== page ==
Three tips for helping everyone become a leader

‘Alaska Air. Now that’s real leadership,’ I thought as I read Nikki Ekstein’s Bloomberg article, “Why Little Alaska Airlines Has the Happiest Customers in the Sky.”

Why is that? Because Alaska Airlines treats their employees as adults, encouraging them to “find the story [of their customers] and create a personal connection.”

Airline staff are empowered to use their own judgment and discretion in providing compensation and incentives to customers. This is so much better than needing to follow a corporate policy to the letter or appeal constantly to a supervisor for permission. Policies like these liberate initiative, giving people freedom of choice and responsibility for their own actions.

President and COO Ben Minicucci tells his employees, “Do what you think is right. We trust you. You’ll never get in trouble for making a decision. And we don’t want you to call the supervisor.”

Have you ever said that to your staff?

Employees appreciate this vote of confidence, and customers appreciate being treated like actual human beings who deserve empathy and true customer service, as distinct from the recitation of policies and blame and excuses that amount to a denial or shifting of responsibility.

How can you use similar strategies to empower your staff?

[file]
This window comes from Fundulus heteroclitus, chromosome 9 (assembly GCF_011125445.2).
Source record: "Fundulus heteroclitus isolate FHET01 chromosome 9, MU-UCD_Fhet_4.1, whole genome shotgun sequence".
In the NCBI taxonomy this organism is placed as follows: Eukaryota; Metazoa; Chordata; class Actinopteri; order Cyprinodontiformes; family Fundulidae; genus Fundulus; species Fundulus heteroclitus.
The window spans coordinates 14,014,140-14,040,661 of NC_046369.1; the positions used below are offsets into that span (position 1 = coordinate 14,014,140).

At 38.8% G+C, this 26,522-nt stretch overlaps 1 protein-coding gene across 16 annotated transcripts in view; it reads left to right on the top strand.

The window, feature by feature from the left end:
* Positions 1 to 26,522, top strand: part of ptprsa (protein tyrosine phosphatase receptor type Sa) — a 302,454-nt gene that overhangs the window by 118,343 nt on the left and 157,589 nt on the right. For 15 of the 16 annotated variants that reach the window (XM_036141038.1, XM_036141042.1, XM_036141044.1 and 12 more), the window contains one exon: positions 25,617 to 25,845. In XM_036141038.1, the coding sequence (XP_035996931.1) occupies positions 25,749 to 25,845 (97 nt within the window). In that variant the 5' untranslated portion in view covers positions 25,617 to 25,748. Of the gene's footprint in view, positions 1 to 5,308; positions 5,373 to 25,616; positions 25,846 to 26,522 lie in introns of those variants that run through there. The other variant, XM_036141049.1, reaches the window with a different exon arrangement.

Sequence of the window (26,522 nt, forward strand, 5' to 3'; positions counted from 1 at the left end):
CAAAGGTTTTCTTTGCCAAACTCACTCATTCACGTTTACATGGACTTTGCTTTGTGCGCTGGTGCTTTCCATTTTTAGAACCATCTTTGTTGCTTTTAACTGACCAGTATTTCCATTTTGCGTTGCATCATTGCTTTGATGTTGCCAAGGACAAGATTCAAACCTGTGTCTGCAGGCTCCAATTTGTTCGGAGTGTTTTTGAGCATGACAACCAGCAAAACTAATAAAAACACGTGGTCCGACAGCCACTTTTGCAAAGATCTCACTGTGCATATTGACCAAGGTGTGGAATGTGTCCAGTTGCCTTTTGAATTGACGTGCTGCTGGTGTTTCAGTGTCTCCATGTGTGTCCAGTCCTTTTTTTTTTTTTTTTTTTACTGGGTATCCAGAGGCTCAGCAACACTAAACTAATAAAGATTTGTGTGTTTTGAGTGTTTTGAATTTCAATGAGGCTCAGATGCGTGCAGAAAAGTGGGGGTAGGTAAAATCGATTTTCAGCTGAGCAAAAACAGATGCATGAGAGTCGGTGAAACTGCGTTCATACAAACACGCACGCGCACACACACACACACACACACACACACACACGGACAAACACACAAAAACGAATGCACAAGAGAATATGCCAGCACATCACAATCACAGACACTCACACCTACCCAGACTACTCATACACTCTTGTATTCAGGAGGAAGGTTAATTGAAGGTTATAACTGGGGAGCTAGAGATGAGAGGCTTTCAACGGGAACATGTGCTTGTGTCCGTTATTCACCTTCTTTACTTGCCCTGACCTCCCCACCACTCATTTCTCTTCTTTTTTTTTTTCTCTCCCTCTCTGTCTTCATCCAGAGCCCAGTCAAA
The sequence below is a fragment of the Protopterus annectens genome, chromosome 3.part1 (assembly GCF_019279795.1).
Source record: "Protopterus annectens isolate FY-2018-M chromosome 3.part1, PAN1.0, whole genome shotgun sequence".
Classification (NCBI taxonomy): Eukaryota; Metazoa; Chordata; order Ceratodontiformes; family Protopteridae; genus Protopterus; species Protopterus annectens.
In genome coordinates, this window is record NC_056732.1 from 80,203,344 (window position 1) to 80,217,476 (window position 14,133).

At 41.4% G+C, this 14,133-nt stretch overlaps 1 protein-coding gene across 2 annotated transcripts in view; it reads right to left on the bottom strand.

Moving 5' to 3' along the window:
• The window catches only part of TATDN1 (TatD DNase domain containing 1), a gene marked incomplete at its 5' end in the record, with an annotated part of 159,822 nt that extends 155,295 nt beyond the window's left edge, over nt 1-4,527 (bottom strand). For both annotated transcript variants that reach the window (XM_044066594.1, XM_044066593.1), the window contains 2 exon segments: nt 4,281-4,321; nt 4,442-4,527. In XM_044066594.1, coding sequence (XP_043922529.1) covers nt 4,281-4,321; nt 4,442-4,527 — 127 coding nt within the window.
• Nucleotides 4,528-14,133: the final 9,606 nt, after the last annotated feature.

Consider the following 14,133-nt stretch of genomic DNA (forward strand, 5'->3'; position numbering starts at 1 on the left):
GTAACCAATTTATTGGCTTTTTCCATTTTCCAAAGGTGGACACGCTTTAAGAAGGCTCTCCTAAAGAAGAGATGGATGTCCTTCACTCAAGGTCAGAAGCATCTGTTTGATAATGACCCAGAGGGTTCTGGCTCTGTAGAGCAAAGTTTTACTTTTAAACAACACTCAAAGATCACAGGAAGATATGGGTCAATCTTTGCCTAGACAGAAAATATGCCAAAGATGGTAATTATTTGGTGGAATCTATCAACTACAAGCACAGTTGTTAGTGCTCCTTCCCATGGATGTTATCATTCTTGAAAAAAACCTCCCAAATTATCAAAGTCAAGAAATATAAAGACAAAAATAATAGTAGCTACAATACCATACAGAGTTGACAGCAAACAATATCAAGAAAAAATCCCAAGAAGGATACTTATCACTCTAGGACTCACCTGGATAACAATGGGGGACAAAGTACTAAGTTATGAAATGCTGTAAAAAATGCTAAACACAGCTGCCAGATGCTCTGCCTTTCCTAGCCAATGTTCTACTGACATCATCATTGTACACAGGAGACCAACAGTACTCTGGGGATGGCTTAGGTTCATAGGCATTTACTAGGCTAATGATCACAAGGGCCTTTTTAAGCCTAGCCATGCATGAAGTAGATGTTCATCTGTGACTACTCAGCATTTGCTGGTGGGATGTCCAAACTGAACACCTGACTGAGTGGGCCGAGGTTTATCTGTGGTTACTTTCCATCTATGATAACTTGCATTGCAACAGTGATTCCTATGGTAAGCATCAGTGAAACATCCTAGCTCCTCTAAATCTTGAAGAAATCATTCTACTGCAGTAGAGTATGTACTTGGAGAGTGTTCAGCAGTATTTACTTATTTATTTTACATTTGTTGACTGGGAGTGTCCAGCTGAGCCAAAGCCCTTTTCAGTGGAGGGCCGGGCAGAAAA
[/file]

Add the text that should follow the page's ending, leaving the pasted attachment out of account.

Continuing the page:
This is not a question about what your policies should be as such. It is a question about your attitude toward your staff. When you empower your colleagues you give meaning and dignity to their work, and increase their sense of responsibility.

Here are three suggestions for ‘human attitudes’ that you can convey to others. Doing this will empower them to become more human-centred leaders. Your challenge is to discern and discover in each moment how you can convey these in your actions, rather than your words.

1: I trust you. I have confidence in you. 

We all know how much better we work when we have the encouragement of another’s trust and confidence in us, in our abilities, and our judgments.

2: You can decide. It’s up to you. 

Affirming others’ in their freedom to choose (and supporting that choice as a learning opportunity when it does not go well) helps people feel more responsible and involved in their tasks. We are always naturally more enthusiastic about something toward which we have a sense of ownership .

3: You can change the situation. You can solve the problem.

True leaders share their power with others — that’s the meaning of empowerment. It means ‘putting power into someone’ as you encourage initiative and conviction, as you back them in their choices.

At a time when so many leaders lack trust in their staff, leave few decisions up to them, and do not leave them to solve problems at the lowest possible level, it is crucial to rediscover the role of empowerment in developing human-centred leaders.

We can learn a lot from the example at Alaskan Airlines. 

How do you empower or encourage your staff?